Before retiring, Hirsch played three seasons overseas in the Swedish Elitserien, and the German Deutsche Eishockey Liga.

Post-playing career[edit]

After retiring, Hirsch became a goaltending consultant for Hockey Canada. He worked with the national junior team as part of the 2007 and 2008 World Junior gold medal winning teams.[4]

On September 9, 2008, the Toronto Maple Leafs announced they had hired Hirsch as their goaltending coach.[4]

On June 18, 2010, the St. Louis Blues announced they had hired Hirsch as their goaltending coach.

On May 7, 2014, the St. Louis Blues relieved Hirsch of his coaching duties.[5]

In 2015, Hirsch joined the NHL on Sportsnet as a freelance TV analyst.[6]

Personal[edit]

Hirsch is a divorcee after 15 years of marriage, with three children.[6] In the summer of 2015, Hirsch's son Hayden, who is a forward, attended hockey training camp with his father's old junior team, the Kamloops Blazers, but didn't make the regular season roster.[7] Hirsch has struggled with severe anxiety and Obsessive-Compulsive Disorder (OCD) for much of his life, and described his struggle in a Player's Tribune article on February 15, 2017.[8] He has since become an outspoken advocate for mental health awareness and ending the stigma associated with mental illness.

Awards[edit]

Major Junior

Professional

Career statistics[edit]

Regular season and playoffs[edit]

Regular season Playoffs
Season Team League GP W L T MIN GA SO GAA SV% GP W L MIN GA SO GAA SV%
1987–88 Calgary Canucks AJHL 32 22 5 0 1538 91 1 3.55
1988–89 Kamloops Blazers WHL 32 11 12 2 1516 106 2 4.20 5 3 2 245 19 0 4.65
1989–90 Kamloops Blazers WHL 63 48 13 0 3608 230 3 3.82 17 14 3 1043 60 0 3.45
1989–90 Kamloops Blazers M-Cup 3 0 3 191 18 0 5.65
1990–91 Kamloops Blazers WHL 38 26 7 1 1970 100 3 3.05 11 5 6 623 42 0 4.04
1991–92 Kamloops Blazers WHL 48 35 10 2 2732 124 5 2.72 16 11 5 954 35 2 2.20
1991–92 Kamloops Blazers M-Cup 5 4 1 300 13 1 2.60
1992–93 New York Rangers NHL 4 1 2 1 224 14 0 3.75 .879
1992–93 Binghamton Rangers AHL 46 35 4 5 2692 125 1 2.79 14 7 7 831 46 0 3.32
1993–94 Canada Intl. 45 24 17 3 2653 124 0 2.80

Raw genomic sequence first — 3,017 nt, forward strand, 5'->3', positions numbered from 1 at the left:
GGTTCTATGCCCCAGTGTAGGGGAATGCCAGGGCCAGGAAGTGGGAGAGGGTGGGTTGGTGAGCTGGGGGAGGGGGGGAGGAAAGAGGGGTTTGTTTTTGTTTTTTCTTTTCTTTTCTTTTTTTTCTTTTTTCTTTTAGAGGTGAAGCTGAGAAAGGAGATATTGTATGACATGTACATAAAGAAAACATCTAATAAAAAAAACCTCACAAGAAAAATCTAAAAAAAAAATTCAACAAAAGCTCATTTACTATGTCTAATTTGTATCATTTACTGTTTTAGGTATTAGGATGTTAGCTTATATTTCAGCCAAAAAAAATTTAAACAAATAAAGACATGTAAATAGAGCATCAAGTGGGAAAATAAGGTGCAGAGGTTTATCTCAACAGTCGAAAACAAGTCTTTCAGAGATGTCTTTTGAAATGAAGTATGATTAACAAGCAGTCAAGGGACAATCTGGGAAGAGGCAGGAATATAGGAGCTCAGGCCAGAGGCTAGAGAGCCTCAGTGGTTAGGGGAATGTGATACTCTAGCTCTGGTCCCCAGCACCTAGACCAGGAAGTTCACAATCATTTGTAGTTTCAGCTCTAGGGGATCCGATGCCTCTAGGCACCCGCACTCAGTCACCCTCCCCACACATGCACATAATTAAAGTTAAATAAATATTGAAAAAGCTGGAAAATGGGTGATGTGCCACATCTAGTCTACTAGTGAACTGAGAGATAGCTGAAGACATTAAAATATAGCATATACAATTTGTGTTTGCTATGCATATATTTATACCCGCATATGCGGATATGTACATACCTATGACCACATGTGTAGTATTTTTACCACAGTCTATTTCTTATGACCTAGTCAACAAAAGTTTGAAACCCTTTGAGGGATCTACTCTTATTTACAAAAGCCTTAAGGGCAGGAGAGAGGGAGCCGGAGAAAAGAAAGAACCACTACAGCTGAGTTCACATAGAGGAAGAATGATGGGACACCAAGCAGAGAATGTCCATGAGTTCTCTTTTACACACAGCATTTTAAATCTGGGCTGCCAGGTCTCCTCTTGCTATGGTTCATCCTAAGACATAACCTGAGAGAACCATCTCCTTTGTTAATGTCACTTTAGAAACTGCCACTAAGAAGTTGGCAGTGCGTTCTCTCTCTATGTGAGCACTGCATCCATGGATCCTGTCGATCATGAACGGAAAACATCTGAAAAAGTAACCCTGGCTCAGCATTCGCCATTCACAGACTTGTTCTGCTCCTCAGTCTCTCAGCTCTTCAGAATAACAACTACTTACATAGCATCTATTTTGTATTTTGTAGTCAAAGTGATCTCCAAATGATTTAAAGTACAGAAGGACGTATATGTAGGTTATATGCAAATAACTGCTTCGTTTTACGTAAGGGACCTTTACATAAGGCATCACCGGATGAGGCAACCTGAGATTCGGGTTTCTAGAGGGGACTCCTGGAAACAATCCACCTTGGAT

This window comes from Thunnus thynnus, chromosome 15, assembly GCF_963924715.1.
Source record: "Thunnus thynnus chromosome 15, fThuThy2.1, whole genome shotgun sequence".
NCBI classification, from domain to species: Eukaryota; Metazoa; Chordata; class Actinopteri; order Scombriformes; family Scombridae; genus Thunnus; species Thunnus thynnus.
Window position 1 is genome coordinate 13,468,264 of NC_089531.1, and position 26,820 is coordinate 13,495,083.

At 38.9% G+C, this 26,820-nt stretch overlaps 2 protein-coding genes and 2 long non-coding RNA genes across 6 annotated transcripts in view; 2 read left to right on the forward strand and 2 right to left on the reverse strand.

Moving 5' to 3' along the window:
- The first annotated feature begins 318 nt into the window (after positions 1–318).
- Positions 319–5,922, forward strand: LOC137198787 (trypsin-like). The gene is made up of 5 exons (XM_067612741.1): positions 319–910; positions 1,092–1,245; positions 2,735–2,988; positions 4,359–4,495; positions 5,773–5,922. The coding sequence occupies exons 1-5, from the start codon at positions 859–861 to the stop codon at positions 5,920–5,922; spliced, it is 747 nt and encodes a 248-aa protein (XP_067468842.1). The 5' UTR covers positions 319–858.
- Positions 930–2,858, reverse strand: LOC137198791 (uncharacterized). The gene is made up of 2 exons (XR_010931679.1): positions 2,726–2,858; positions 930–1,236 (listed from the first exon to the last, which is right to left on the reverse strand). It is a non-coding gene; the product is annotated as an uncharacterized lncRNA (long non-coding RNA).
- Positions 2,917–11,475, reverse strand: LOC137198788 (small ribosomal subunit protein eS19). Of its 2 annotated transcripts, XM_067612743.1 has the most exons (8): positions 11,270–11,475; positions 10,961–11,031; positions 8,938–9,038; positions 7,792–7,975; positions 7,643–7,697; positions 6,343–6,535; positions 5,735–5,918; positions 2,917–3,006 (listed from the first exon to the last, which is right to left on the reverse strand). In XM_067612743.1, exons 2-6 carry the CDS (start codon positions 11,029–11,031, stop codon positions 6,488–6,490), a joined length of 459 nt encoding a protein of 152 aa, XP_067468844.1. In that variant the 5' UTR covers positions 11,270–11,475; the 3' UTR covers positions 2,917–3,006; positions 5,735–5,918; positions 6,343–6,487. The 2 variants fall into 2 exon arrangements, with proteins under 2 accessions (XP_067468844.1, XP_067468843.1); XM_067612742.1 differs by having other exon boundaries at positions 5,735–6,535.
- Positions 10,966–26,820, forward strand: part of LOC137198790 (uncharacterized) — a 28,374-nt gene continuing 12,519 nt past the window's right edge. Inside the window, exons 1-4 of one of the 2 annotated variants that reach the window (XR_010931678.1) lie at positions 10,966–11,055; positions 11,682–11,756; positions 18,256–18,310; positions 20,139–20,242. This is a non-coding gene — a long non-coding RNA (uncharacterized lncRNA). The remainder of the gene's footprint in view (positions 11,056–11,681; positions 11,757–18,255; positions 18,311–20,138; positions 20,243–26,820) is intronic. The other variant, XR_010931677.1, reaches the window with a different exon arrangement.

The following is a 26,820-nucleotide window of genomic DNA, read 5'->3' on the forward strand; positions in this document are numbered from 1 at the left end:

1993–94 Binghamton Rangers AHL 10 5 4 1 610 38 0 3.74
1994–95 Binghamton Rangers AHL 57 31 20 5 3371 175 0 3.11 .894
1995–96 Vancouver Canucks NHL 41 17 14 6 2338 114 1 2.93 .903 6 2 3 338 21 0 3.73 .873
1996–97 Vancouver Canucks NHL 39 12 20 4 2127 116 2 3.27 .894
1997–98 Vancouver Canucks NHL 1 0 0 0 50 5 0 6.00 .853
1997–98 Syracuse Crunch AHL 60 30 22 6 3512 187 1 3.19 .902 5 2 3 297 10 1 2.02
1998–99 Vancouver Canucks NHL 20 3 8 3 919 48 1 3.13 .890
1998–99 Syracuse Crunch AHL 5 2 3 0 300 14 0 2.80 .909
1999–2000 Milwaukee Admirals IHL 19 9 8 1 1098 49 0 2.68 .891
1999–2000 Utah Grizzlies IHL 17 9 5 1 937 42 3 2.69 .914 2 0 2 121 4 0 1.98
2000–01 Albany River Rats AHL 4 0 4 0 199 19 0 5.73 .862
2000–01 Washington Capitals NHL 1 1 0 0 20 0 0 0.00 1.000
2000–01 Cincinnati Cyclones IHL 13 11 2 0 783 28 1 2.15 .935
2000–01 Portland Pirates AHL 36 17 17 2 2142 104 1 2.91 .912 2 0 2 118 7 0 3.56 .915
2001–02 Portland Pirates AHL 23 6 12 5 1395 62 1 2.67 .920
2001–02 Philadelphia Phantoms AHL 5 2 3 0 299 14 1 2.81 .883
2002–03 Dallas Stars NHL 2 0 1 0 97 4 0 2.47 .897
2002–03 Utah Grizzlies AHL 35 14 16 2 1953 86 0 2.64 .921 1 0 1 60 5 0 5.00 .904
2003–04 Timrå IK SEL 5 312 11 1 2.12 7 364 11 0 1.81
2004–05 Kassel Huskies DEL 12 695 31 0 2.68
AHL totals 281 142 105 26 16,473 824 5 3.00 22 9 13 1306 68 1 3.12
NHL totals 108 34 45 14 5775 301 4 3.13 .896 6 2 3 338 21 0 3.73 .873
IHL totals 49 29 15 2 2818 119 4 2.53 .913 2 0 2 121 4 0 1.98

International[edit]

Year Team Event GP W L T MIN GA SO GAA
1994 Canada OG 8 5 2 1 495 18 0 2.18
1995 Canada WC 8 4 3 1 488 21 0 2.58
Senior totals 16 9 5 2 983 39 0 2.38

References[edit]

External links[edit]